With the memory organization of CC-Link, data can be exchanged more easily between connected stations. With this, there is a division of the stations into a master station and 64 further stations, also called slave stations, which can be connected. The special feature of the master station is the memory area, which is distributed uniformly under the other stations that can be connected. The capacity of the memory area is 16384 bits and 4096 words (8192 bytes), for memory of data from the network, and it is a central station. This means that one of the 64 stations can store 256 bits and 64 words.

Adjustment of the Memory Information

When a station sends new information to the master station, this then updates the area around the station, so that it corresponds to the state of the station that sent the information. This also applies in reverse: When the master station sends information or data to one of the 64 stations, the station updates itself, so that the internal memory of this station finally assumes the state around the master station, so that both sides are adjusted.

Decentralized Stations

The abovementioned memory of the decentralized stations contains an internal CC-Link memory. It is adapted to the requirements of the operands. An operand is a variable to which a memory function is assigned. In this model, the operands are supported by the stations. The requirements of the operands can go up to 1792 bits and 256 words (512 bytes).

Local Stations

In addition to the decentralized stations, there are also local stations. These local stations serve to exchange system data. The adjective “local” is important as the stations can be active in their system, but not to outside of it. As regards the memory organization of CC-Link, local stations can map the entire memory range of the master station. Accordingly, they require a larger memory, namely 16384 bits and 4096 words (8192 bytes).

Intelligent Stations

Finally, the intelligent stations must be named, they look after the management of the decentralized stations, so that the system can maintain its order and can function.
Communication Types
Finally, the three different communication types of CC-Link must be mentioned. They are divided into test communication, cyclic communication, and transient communication.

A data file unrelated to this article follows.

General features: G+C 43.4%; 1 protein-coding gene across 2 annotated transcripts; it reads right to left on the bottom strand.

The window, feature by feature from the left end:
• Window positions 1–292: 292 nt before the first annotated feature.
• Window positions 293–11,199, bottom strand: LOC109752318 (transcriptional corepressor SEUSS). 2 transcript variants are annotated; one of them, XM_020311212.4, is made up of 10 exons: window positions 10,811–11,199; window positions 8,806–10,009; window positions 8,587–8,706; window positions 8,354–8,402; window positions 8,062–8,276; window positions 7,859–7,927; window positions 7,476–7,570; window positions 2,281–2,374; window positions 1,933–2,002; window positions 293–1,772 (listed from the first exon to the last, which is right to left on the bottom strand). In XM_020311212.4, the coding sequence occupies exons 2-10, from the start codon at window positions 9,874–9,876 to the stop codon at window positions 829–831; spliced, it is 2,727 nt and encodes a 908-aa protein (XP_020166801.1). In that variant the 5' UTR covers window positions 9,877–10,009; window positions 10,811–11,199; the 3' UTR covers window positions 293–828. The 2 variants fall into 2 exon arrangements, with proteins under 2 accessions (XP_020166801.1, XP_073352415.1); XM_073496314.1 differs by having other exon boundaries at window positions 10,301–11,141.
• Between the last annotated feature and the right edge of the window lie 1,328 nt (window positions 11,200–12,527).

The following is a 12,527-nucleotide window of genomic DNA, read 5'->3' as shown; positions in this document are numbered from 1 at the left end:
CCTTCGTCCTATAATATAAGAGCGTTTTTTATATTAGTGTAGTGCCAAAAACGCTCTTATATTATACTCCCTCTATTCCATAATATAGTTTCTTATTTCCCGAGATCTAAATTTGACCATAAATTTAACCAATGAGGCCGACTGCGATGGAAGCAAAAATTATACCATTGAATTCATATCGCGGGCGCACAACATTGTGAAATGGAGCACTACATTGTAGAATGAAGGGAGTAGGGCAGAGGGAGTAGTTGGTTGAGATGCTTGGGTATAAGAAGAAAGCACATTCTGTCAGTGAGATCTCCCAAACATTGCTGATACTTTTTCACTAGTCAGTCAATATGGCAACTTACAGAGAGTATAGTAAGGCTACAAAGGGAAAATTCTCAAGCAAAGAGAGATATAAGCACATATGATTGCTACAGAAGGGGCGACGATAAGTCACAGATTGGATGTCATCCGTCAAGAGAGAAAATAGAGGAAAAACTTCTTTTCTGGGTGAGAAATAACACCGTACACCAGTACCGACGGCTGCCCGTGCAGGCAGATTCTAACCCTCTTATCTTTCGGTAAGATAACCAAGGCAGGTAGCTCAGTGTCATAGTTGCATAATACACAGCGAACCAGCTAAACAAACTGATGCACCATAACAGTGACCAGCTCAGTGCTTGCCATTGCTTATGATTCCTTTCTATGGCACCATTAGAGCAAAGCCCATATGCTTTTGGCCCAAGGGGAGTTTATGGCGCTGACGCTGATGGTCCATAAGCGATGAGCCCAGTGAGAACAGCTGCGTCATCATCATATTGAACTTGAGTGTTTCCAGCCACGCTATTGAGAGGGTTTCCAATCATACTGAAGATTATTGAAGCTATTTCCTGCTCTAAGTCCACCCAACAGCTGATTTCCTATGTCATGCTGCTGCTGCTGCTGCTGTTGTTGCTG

Test Communication

Test communication serves to determine whether one or more stations really are part of the system. This is done by testing after the system has been switched on, which stations, decentralized, local, or intelligent ones are integrated into the system, i.e. which ones receive data and information and which do not. Here, it is also important to find out if stations connected earlier to the network may have been removed (for whatever reasons) and then were re-integrated into the system. This means that the reconnected stations are able to send and receive data and information, even if earlier they had been removed from the system for a short time.

Cyclic Communication

The data and information transfer between the master station and the local intelligent as well as the decentralized stations is controlled with the aid of cyclic communication. It is executed with each network cycle, whereby the cycle indicates a periodically occurring event of the same kind or a similar one. Logically, this communication type is used most often and contains various elements that can be executed as commands between the stations. These are

  • request/answer
  • attribute read
  • reset
  • abort
  • reintegration
  • attribute set
  • operation
  • object-oriented services
  • batch reading of station information

Transient Communication